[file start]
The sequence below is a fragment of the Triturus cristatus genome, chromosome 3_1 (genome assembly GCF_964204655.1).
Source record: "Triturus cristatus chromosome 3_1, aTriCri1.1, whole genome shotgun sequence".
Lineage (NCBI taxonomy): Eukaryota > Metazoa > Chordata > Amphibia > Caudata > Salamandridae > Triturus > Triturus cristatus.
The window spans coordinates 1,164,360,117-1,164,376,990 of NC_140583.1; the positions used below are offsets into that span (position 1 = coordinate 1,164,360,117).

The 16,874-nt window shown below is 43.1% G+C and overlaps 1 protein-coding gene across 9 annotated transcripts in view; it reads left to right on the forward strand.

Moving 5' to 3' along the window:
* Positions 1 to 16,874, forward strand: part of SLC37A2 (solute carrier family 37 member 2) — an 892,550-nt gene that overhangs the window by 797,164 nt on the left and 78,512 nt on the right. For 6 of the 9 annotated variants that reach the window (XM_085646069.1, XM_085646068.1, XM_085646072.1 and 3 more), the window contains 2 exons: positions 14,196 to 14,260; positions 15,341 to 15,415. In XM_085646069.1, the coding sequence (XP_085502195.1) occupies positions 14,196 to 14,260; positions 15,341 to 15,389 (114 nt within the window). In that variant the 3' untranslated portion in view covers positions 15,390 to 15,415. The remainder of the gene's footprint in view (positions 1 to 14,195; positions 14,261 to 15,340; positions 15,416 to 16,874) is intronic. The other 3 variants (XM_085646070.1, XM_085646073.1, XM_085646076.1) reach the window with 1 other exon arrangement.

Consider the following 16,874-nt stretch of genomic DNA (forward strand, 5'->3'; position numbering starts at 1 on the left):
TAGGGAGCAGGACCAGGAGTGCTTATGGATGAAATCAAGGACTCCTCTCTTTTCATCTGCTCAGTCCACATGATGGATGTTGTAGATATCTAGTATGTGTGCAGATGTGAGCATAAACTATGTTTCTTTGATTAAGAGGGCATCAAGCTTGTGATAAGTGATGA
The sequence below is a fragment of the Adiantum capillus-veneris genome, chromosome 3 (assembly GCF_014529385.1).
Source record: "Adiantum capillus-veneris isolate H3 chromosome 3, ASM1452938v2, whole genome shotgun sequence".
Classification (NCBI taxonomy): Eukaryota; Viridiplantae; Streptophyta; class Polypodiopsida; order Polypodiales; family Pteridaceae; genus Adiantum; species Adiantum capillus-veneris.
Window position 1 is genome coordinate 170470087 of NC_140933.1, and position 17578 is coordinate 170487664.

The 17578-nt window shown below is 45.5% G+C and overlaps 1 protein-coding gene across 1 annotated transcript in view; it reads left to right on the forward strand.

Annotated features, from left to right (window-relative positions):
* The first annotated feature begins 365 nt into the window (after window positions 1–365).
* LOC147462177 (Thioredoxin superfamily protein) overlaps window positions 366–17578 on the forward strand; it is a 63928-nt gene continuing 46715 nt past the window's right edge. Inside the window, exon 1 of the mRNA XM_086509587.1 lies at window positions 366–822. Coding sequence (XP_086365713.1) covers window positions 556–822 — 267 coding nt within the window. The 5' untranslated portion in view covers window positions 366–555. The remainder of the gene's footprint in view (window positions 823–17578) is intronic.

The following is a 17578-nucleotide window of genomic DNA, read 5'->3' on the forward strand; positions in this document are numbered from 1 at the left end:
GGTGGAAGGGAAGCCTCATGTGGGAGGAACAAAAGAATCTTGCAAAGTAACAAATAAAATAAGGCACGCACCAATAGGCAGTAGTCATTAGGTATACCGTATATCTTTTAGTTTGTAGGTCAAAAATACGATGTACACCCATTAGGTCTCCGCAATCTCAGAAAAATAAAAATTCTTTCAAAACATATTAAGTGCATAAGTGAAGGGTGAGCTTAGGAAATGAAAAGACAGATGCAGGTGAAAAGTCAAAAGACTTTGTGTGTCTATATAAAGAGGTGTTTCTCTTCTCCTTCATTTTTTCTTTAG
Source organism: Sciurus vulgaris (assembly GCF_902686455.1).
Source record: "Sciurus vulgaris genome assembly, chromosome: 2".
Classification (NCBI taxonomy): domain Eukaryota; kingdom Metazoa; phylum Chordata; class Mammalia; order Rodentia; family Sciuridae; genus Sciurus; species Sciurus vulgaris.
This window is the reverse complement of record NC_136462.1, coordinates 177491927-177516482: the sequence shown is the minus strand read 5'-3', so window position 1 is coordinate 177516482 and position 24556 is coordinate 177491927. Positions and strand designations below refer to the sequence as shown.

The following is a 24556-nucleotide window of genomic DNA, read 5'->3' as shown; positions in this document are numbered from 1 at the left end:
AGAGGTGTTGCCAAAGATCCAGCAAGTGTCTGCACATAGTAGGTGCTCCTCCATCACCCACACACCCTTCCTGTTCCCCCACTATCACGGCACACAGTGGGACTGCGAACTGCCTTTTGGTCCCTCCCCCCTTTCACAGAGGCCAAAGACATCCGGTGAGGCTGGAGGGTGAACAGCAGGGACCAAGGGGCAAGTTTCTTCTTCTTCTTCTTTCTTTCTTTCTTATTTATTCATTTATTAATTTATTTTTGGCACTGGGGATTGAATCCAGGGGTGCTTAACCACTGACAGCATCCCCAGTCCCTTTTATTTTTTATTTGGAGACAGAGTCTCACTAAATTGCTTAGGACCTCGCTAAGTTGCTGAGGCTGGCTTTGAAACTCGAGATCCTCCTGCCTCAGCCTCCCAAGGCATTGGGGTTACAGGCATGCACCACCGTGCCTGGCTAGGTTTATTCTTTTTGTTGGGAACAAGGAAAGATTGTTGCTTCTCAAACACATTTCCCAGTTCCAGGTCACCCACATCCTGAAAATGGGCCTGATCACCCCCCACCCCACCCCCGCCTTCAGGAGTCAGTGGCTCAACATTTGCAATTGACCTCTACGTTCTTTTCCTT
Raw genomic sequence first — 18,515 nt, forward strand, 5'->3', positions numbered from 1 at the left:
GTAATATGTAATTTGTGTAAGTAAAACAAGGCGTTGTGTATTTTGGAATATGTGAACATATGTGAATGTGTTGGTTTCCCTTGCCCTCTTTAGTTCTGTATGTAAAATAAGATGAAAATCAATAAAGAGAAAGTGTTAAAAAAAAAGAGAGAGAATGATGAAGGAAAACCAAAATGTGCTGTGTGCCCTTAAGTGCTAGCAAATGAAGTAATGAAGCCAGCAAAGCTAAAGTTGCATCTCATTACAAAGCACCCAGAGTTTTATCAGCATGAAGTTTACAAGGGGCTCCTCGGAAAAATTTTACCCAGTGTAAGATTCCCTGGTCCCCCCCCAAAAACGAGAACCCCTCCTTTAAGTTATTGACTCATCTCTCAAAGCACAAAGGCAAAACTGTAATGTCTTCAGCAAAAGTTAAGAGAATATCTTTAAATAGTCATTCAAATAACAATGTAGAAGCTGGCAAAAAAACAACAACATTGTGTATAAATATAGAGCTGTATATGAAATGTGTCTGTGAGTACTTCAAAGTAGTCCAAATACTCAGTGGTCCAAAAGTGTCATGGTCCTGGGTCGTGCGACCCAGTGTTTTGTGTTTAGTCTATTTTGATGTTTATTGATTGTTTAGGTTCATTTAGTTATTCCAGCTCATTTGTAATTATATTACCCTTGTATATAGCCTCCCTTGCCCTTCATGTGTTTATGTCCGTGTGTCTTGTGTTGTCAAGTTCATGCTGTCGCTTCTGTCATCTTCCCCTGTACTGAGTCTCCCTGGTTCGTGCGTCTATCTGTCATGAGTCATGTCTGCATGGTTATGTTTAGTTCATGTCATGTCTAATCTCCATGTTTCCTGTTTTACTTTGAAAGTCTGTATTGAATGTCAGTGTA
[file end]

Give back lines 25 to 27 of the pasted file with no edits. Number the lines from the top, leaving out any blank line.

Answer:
AGAGGTGTTGCCAAAGATCCAGCAAGTGTCTGCACATAGTAGGTGCTCCTCCATCACCCACACACCCTTCCTGTTCCCCCACTATCACGGCACACAGTGGGACTGCGAACTGCCTTTTGGTCCCTCCCCCCTTTCACAGAGGCCAAAGACATCCGGTGAGGCTGGAGGGTGAACAGCAGGGACCAAGGGGCAAGTTTCTTCTTCTTCTTCTTTCTTTCTTTCTTATTTATTCATTTATTAATTTATTTTTGGCACTGGGGATTGAATCCAGGGGTGCTTAACCACTGACAGCATCCCCAGTCCCTTTTATTTTTTATTTGGAGACAGAGTCTCACTAAATTGCTTAGGACCTCGCTAAGTTGCTGAGGCTGGCTTTGAAACTCGAGATCCTCCTGCCTCAGCCTCCCAAGGCATTGGGGTTACAGGCATGCACCACCGTGCCTGGCTAGGTTTATTCTTTTTGTTGGGAACAAGGAAAGATTGTTGCTTCTCAAACACATTTCCCAGTTCCAGGTCACCCACATCCTGAAAATGGGCCTGATCACCCCCCACCCCACCCCCGCCTTCAGGAGTCAGTGGCTCAACATTTGCAATTGACCTCTACGTTCTTTTCCTT
Raw genomic sequence first — 18,515 nt, forward strand, 5'->3', positions numbered from 1 at the left:
GTAATATGTAATTTGTGTAAGTAAAACAAGGCGTTGTGTATTTTGGAATATGTGAACATATGTGAATGTGTTGGTTTCCCTTGCCCTCTTTAGTTCTGTATGTAAAATAAGATGAAAATCAATAAAGAGAAAGTGTTAAAAAAAAAGAGAGAGAATGATGAAGGAAAACCAAAATGTGCTGTGTGCCCTTAAGTGCTAGCAAATGAAGTAATGAAGCCAGCAAAGCTAAAGTTGCATCTCATTACAAAGCACCCAGAGTTTTATCAGCATGAAGTTTACAAGGGGCTCCTCGGAAAAATTTTACCCAGTGTAAGATTCCCTGGTCCCCCCCCAAAAACGAGAACCCCTCCTTTAAGTTATTGACTCATCTCTCAAAGCACAAAGGCAAAACTGTAATGTCTTCAGCAAAAGTTAAGAGAATATCTTTAAATAGTCATTCAAATAACAATGTAGAAGCTGGCAAAAAAACAACAACATTGTGTATAAATATAGAGCTGTATATGAAATGTGTCTGTGAGTACTTCAAAGTAGTCCAAATACTCAGTGGTCCAAAAGTGTCATGGTCCTGGGTCGTGCGACCCAGTGTTTTGTGTTTAGTCTATTTTGATGTTTATTGATTGTTTAGGTTCATTTAGTTATTCCAGCTCATTTGTAATTATATTACCCTTGTATATAGCCTCCCTTGCCCTTCATGTGTTTATGTCCGTGTGTCTTGTGTTGTCAAGTTCATGCTGTCGCTTCTGTCATCTTCCCCTGTACTGAGTCTCCCTGGTTCGTGCGTCTATCTGTCATGAGTCATGTCTGCATGGTTATGTTTAGTTCATGTCATGTCTAATCTCCATGTTTCCTGTTTTACTTTGAAAGTCTGTATTGAATGTCAGTGTA